- Season: Biennial
- USDA Zones: 2 - 10
- Height: 60 inches
- Bloom Season: Late spring to mid summer
- Bloom Color: Purple
- Environment: Full sun to partial shade
- Soil Type: Well drained, moist soils
- Temperature: Sow at Max 41F, germination irregular often several months
- Average Germ Time: 30 - 90 days
- Light Required: Yes
- Depth: 1/4 inch
- Sowing Rate: 2 - 3 seeds per plant
- Moisture: Keep seeds moist until germination
- Plant Spacing: 36 - 48 inches
Burdock (Arctium Lappa) - Burdock, or also called Great Burdock, is a robust biennial herb plant grown from herb seeds with long-stalked leaves. The Great Burdock herb is a nutritious vegetable and medicinal herb used as a remedy for measles, arthritis, tonsillitis, viruses like colds, throat pain, and as a diuretic. In modern times, Burdock is also used in oncology and to treat many other serious health problems. Great Burdock plant stalks are cooked like celery. The Burdock root is eaten raw or cooked like parsnips. Great Burdock herb seeds can be sprouted.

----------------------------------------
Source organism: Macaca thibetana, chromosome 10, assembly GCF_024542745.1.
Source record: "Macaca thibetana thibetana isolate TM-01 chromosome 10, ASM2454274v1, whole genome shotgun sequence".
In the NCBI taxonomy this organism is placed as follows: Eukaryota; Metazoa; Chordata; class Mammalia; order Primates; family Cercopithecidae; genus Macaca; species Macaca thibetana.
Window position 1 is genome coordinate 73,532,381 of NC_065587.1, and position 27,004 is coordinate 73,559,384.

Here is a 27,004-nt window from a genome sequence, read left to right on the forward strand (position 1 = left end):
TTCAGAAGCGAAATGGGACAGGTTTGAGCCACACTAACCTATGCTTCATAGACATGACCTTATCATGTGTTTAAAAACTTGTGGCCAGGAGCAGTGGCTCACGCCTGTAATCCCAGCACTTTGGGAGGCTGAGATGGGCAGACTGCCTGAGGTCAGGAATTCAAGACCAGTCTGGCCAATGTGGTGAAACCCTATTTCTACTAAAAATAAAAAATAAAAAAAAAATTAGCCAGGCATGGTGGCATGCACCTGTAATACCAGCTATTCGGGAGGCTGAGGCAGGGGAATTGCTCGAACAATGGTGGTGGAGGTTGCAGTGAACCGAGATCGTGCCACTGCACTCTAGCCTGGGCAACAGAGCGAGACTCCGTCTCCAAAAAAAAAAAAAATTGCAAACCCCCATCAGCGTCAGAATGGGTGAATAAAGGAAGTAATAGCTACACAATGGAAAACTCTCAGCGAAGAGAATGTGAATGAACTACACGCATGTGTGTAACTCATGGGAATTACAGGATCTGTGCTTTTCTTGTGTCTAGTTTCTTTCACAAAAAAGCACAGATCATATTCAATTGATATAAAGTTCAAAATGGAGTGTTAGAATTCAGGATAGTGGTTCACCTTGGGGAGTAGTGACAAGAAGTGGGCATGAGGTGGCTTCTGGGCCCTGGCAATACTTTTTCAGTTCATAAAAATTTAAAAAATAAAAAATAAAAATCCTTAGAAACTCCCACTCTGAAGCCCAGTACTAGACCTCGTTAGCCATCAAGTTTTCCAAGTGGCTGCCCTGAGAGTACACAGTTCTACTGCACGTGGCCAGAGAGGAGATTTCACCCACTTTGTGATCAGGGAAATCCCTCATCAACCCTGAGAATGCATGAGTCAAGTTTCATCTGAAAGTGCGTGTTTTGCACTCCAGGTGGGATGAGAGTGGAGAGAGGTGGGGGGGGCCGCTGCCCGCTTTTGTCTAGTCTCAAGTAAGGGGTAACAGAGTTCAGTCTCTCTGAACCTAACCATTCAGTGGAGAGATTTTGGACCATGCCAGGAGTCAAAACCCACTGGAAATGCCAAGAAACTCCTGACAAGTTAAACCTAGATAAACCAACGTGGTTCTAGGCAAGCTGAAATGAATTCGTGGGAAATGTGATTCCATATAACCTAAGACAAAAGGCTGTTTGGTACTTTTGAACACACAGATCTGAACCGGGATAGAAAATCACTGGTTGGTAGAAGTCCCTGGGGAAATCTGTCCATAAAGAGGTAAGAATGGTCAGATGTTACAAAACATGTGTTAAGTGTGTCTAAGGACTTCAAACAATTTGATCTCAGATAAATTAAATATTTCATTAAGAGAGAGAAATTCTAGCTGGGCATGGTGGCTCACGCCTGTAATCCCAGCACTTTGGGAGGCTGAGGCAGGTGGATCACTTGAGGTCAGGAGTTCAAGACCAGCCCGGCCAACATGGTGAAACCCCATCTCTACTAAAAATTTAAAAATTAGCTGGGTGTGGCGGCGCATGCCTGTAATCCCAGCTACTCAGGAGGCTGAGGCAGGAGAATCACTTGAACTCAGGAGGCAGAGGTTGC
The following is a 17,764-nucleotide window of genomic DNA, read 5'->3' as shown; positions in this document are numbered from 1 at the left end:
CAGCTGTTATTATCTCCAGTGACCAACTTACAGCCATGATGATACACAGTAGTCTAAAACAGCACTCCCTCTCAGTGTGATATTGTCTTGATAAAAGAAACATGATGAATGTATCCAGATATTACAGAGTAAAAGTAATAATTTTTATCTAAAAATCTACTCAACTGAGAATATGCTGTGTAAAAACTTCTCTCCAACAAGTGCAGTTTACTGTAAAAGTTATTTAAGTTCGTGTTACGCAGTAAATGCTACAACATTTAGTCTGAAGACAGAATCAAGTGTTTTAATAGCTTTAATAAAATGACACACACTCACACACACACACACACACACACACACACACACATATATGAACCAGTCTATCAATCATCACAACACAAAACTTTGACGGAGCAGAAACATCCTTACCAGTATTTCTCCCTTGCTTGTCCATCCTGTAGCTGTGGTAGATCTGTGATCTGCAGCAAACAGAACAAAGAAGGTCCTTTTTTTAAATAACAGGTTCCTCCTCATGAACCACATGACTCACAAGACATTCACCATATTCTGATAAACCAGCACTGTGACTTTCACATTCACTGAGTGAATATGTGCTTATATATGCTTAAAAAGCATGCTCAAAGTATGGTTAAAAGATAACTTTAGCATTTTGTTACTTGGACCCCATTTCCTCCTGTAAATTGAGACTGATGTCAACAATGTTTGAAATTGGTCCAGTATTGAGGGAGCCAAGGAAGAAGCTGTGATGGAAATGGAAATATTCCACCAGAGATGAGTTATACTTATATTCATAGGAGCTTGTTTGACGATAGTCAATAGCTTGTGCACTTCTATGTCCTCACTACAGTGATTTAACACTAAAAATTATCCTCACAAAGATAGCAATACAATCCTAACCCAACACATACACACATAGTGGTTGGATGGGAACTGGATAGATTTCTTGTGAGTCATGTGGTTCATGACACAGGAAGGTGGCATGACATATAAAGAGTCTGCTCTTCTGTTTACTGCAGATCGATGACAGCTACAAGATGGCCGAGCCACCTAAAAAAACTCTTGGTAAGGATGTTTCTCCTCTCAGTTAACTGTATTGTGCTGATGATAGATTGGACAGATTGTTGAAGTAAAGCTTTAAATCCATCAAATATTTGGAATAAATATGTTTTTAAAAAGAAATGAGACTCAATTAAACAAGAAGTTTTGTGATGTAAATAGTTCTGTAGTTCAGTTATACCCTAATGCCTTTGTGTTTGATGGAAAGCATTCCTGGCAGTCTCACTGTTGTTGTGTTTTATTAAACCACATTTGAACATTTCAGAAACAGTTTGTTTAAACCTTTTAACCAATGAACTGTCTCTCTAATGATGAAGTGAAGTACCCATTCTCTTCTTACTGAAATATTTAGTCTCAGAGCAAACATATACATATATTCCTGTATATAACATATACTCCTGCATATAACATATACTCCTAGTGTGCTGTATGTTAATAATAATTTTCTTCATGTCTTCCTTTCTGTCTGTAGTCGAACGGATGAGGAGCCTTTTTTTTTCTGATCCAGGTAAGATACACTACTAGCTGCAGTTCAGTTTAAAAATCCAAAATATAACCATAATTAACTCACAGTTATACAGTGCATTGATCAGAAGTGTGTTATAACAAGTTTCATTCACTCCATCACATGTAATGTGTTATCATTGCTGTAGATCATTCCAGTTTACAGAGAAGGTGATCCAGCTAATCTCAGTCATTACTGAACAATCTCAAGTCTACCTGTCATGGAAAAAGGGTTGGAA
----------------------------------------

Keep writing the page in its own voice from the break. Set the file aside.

How To Grow Great Burdock: Start Burdock seeds directly outdoors as soon in the spring as the soil can be prepared. Cover the Great Burdock seeds with light soil and lightly tamp down. Burdock plants grow along roadsides, in open fields, at the edges of woods, and anywhere ground has been disturbed just as most thistles would. Because it is a biennial, the first year Burdock only forms a cluster of large leaves. The large leaves grow from a carrot-like root that can penetrate over two feet into the ground. It is this Burdock root that is most often used in herbal medicine. After a year of growth, Burdock puts forth a branched stalk with smaller leaves and, in the late summer, purple-pink flowers. In autumn, these flowers are replaced by round brown burrs that persist into the winter. The herb seeds contained in these burrs are also used medicinally.